As New York City welcomes back its gems, including restaurants and Broadway shows, on its road to COVID-19 recovery, the American Museum of Natural History is also doing so - in quite the literal sense.
On June 12, the iconic museum's Alison and Roberto Mignone Halls of Gems and Minerals will make its re-debut to the public with a major redesign and more than 5,000 specimens - including a 632-carat emerald - to marvel at.
Courtesy of the American Museum of Natural History
"It is absolutely thrilling and it's also such a positive thing, for New York and for the museum," AMNH president Ellen Futter told Travel + Leisure of the Halls' reopening, noting that the timing couldn't be better.
"They are unique for this moment," she said. "They offer the perfect antidote for pandemic stress and uncertainty because they're so grounding, they're so elemental and so joyful. And who doesn't love something that's shiny and gorgeous?"
Additionally, inside the Halls, visitors will find a temporary exhibit, "Beautiful Creatures," which houses animal-inspired jewels with the most notable being created by Cartier and Tiffany.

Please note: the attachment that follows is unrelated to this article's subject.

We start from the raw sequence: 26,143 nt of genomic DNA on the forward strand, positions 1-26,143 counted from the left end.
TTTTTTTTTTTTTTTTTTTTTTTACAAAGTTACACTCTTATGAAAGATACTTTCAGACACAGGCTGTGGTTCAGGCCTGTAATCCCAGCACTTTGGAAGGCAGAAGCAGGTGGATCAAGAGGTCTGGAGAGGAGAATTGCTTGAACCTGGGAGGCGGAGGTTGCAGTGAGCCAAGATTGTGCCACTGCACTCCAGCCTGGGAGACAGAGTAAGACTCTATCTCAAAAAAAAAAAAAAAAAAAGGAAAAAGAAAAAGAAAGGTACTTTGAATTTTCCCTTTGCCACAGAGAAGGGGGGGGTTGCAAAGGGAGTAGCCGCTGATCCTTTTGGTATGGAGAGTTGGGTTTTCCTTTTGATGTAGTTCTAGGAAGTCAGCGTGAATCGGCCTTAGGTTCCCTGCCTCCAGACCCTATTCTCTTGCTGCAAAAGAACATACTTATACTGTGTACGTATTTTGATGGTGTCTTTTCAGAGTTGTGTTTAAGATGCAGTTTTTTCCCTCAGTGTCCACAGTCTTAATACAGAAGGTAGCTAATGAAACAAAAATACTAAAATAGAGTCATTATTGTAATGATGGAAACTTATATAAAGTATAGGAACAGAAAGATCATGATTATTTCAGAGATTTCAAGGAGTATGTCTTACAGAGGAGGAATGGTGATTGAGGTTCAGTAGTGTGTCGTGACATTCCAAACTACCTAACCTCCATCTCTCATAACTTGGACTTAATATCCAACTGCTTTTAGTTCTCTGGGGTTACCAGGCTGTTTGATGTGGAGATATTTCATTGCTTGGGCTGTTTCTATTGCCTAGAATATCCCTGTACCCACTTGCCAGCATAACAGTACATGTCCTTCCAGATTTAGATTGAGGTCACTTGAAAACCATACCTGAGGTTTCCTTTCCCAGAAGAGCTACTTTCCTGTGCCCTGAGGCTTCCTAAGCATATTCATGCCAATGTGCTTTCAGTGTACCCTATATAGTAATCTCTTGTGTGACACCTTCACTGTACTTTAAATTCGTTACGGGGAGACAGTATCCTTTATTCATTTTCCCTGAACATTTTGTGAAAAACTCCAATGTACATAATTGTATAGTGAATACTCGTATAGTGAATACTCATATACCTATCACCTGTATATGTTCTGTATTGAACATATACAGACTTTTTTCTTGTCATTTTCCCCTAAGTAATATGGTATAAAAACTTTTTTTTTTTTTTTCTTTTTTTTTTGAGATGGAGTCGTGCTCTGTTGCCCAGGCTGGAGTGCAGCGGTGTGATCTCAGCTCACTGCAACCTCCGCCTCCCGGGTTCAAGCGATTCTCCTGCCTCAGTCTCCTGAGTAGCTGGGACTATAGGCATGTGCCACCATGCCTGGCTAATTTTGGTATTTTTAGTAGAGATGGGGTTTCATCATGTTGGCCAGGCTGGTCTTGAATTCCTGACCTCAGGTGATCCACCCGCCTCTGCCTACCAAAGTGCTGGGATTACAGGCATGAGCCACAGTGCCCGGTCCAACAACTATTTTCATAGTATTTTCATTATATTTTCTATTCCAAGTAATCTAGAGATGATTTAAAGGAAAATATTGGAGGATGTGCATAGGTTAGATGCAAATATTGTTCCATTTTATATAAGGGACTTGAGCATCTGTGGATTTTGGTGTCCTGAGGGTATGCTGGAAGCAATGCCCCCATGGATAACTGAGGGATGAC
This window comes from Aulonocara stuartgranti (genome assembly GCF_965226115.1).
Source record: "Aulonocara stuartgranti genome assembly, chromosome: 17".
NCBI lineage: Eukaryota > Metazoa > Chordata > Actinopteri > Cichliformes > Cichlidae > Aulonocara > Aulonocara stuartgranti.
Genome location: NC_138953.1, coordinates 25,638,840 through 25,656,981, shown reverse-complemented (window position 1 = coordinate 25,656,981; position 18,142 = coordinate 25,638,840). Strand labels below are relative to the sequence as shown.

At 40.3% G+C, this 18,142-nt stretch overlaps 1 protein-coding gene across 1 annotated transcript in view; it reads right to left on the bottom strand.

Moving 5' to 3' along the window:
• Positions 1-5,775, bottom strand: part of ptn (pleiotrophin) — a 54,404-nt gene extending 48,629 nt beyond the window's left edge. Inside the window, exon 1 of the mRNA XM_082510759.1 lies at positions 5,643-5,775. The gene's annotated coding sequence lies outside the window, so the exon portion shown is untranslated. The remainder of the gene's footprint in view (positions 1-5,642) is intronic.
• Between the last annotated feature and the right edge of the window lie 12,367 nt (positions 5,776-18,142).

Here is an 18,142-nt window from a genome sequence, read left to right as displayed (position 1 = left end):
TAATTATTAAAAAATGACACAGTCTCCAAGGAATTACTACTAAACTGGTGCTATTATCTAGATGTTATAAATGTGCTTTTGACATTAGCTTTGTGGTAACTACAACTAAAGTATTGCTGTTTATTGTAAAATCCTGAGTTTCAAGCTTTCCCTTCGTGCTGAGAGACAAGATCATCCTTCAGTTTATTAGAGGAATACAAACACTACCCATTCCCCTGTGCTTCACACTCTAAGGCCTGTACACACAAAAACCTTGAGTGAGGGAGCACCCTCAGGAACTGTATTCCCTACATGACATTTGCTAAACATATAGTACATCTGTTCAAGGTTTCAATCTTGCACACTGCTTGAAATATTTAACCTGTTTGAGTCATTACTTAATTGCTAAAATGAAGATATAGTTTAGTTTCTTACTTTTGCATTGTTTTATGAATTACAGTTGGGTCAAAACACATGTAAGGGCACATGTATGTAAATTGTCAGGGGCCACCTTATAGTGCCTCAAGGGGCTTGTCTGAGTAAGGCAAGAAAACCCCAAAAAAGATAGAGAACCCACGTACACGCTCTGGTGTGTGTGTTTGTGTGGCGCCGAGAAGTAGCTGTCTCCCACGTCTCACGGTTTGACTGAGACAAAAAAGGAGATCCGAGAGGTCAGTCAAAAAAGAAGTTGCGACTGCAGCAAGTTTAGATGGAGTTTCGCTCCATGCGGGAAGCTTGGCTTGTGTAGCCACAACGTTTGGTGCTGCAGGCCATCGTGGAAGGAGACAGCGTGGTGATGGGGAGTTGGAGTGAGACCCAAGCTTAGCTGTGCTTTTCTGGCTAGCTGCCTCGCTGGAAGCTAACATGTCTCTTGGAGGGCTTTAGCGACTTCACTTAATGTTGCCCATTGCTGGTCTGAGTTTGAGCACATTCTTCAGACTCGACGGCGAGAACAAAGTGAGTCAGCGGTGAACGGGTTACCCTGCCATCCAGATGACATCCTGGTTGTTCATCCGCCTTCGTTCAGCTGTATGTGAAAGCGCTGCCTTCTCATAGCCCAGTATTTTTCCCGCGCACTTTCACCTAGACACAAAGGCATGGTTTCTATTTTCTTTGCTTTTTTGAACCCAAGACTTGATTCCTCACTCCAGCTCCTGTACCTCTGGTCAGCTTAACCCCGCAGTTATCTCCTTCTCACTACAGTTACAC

Courtesy of American Museum of Natural History
The museum no longer has capacity limits, however, timed reservations are required until June 21 and visitors must wear facemasks. At the time of its September reopening, the attraction operated at 25% capacity.
"You can feel the change, people are here," Futter said of the increasing amount of visitors.
"After so many months of being virtually connected you have an opportunity to share an experience with people you know [and] love but also with ones that we don't know, and I think that's very special right now," she added. "So to come here feel good about it and feel satisfied with something stimulating, beautiful, and informative and be with others, that's pretty great."
Courtesy of The American Museum of Natural History
The museum also hosts one of the city's most unique vaccination sites - right under its iconic blue whale - playing a key role in New York's recovery from the pandemic.